Within United Methodist circles, the last five years have seen an increasing emphasis on reclaiming the General Rules for the Christian life and the mission of the church today. That interest is reflected in the book Three Simple Rules: A Wesleyan Way of Living by Reuben Job, a retired bishop in the UMC. The popularity of Job’s work has led to other related publications by Job such as a student edition, a DVD with additional teaching, and a leader’s guide for group study. Based on these materials as well as others, it seems that there is a renewed interest in Wesley’s rules to guide Christian living today. That is a promising development in my judgment.
Part of that project has included interpreting and even updating the rules for a contemporary context. For instance, Job changes the third rule from “attend upon all the ordinances of God” to “stay in love with God.” This expression has become increasingly widespread, not only in print but also in ecclesial practice. At a recent session of the Susquehanna Annual Conference, the bishop asked the ordinands, “Do you know our General Rules?” Dutifully, they replied, “Yes.” The bishop then asked, “What are they?” The candidates responded in unison in a way that I can only presume they were instructed to respond: “Do no harm, do good, stay in love with God.”
I have heard numerous people in various ecclesial and academic contexts use this reformulation as if it were the direct equivalent of the original. What I have not heard, however, is much in the way of critical reflection upon such usage. “Stay in love with God” is perhaps easier to say (and memorize) and sounds more modern than the rather cumbersome original, “attend upon all the ordinances of God.” Yet does that new, popularized rendering accurately express the point that Wesley was trying to make? At a deeper level, is the phrase “stay in love with God” theologically adequate?
Before I address these questions, I want to point out that the benefits of Job’s work are numerous. For years he has been a leading voice calling for the church to reconnect with its spiritual roots for transformative, missional engagement with the wider world here and now. Job makes many illuminating connections between our United Methodist heritage and the challenges and opportunities facing the church today. Nevertheless, I personally have deep concerns about this paraphrase of the third General Rule.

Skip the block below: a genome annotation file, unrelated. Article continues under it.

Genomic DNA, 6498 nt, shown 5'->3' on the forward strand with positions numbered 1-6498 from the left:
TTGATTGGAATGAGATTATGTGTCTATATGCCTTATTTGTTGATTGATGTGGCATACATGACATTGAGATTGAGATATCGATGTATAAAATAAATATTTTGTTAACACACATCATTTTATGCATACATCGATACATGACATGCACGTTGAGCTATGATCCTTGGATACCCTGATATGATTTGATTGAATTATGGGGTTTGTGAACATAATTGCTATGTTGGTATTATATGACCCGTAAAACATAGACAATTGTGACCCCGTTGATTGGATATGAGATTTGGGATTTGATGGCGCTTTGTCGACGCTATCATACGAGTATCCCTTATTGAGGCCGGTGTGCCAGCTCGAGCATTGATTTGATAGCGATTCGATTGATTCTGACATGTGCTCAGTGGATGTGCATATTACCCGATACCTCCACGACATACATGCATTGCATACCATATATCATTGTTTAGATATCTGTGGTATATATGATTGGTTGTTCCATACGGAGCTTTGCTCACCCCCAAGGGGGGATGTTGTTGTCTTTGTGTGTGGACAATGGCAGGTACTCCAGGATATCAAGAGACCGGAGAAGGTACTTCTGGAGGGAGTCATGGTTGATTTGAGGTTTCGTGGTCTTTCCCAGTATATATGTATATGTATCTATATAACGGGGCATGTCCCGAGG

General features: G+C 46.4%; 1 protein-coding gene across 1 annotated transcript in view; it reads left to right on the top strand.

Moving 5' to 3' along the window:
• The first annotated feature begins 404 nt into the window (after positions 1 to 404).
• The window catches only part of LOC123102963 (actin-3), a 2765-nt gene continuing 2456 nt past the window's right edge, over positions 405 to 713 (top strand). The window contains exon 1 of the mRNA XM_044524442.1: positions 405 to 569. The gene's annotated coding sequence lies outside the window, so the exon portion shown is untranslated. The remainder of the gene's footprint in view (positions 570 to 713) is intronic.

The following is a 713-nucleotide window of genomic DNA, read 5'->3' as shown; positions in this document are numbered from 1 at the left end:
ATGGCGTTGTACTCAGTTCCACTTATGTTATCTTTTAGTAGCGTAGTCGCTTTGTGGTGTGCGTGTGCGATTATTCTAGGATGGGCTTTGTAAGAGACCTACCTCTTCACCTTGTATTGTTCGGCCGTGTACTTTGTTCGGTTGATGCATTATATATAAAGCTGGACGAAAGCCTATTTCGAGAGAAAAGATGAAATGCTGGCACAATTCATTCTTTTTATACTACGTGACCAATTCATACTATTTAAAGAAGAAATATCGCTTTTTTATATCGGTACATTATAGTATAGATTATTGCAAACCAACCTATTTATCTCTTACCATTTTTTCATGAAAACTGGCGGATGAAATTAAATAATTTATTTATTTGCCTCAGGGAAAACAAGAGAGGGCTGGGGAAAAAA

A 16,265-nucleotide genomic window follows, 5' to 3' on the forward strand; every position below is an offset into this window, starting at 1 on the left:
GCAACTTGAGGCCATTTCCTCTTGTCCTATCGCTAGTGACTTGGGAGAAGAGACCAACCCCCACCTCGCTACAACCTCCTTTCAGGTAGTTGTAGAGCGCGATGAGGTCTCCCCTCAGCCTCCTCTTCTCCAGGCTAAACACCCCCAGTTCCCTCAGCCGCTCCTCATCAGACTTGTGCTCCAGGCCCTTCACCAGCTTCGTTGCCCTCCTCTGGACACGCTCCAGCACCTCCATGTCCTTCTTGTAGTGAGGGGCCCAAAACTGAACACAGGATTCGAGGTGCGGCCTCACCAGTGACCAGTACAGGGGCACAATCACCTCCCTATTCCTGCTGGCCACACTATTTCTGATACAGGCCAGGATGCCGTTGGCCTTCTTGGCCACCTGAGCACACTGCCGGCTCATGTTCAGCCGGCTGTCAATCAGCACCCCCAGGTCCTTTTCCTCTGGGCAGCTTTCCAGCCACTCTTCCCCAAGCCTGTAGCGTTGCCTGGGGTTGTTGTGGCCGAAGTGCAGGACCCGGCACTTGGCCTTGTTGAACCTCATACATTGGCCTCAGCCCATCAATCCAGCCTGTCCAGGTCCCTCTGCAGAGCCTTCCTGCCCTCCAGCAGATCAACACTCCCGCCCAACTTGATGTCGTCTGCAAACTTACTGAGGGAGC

I do not believe that it accurately expresses Wesley’s point. According to Wesley, a third way that those who wish to remain in Methodist societies should “continue to evidence their desire of salvation” is “by attending upon all the ordinances of God; such are: The public worship of God. The ministry of the Word, either read or expounded. The Supper of the Lord. Family and private prayer. Searching the Scriptures. Fasting or abstinence.”
Those examples are specific practices that God’s people should engage in regularly as commanded by God. The attempt to summarize this list by simply saying “stay in love with God,” however, creates a problem because it lacks such specificity. Even though Job does mention particular spiritual practices in his book chapter regarding that rule, I am not convinced that the idea of “staying in love with God” by itself necessarily points people to what the love of God requires of us, namely, a certain way of life that reflects vital Christian faith through the power of the Holy Spirit. Wesley, by contrast, referred even in the title of the third rule to particular disciplines that should be part of life for those who genuinely know Christ and actively serve the Lord.
Beyond the question of accuracy, I also find the paraphrase wanting in terms of theological adequacy. Whatever the intentions behind “stay in love with God,” on its own it sounds not only too vague but also too sentimental. What is to prevent someone from claiming something like this: “Sure, I still love God even though I don’t get up for church on Sunday mornings, no longer read the Bible, and see no need to serve the poor or anything of the sort. I can still stay in love with God because it’s about a feeling in my heart, a feeling between God and me of being ‘in love.’”? Such sentimentality raises all kinds of theological problems, not least of which is a profound distortion of the nature of Christian discipleship.
For those reasons, we should seek more accurate and more adequate ways of expressing the third General Rule. The following alternatives are not original to me but are, in my judgment, worthy of consideration: “use the means of grace” or “practice the spiritual disciplines” (a phrase, notably, used in a book about reclaiming the General Rules that deserves a wider reading, A Blueprint for Discipleship: Wesley’s General Rules as a Guide for Christian Living by Kevin Watson, currently Assistant Professor of Historical Theology and Wesley Studies at Seattle Pacific University). Or we might simply say, in a slightly looser rendering, “grow to know, love, and obey God more.” While these are certainly not the only three ways it could be expressed, they reflect greater accuracy and adequacy than “stay in love with God” because they directly point to or at least imply specific practices and avoid the pitfalls of theological sentimentality.
At the very least, more careful consideration of the language that we use to articulate the General Rules, especially the third rule, could help foster deeper discussion among Wesley’s heirs today. That discussion, in turn, could spur us on to more faithful living, which was after all such a driving concern for Wesley. Otherwise, we run the risk of doing no more than professing love for God without practicing it or showing it in tangible ways—and that, I think we could all agree with Wesley, would simply be unacceptable.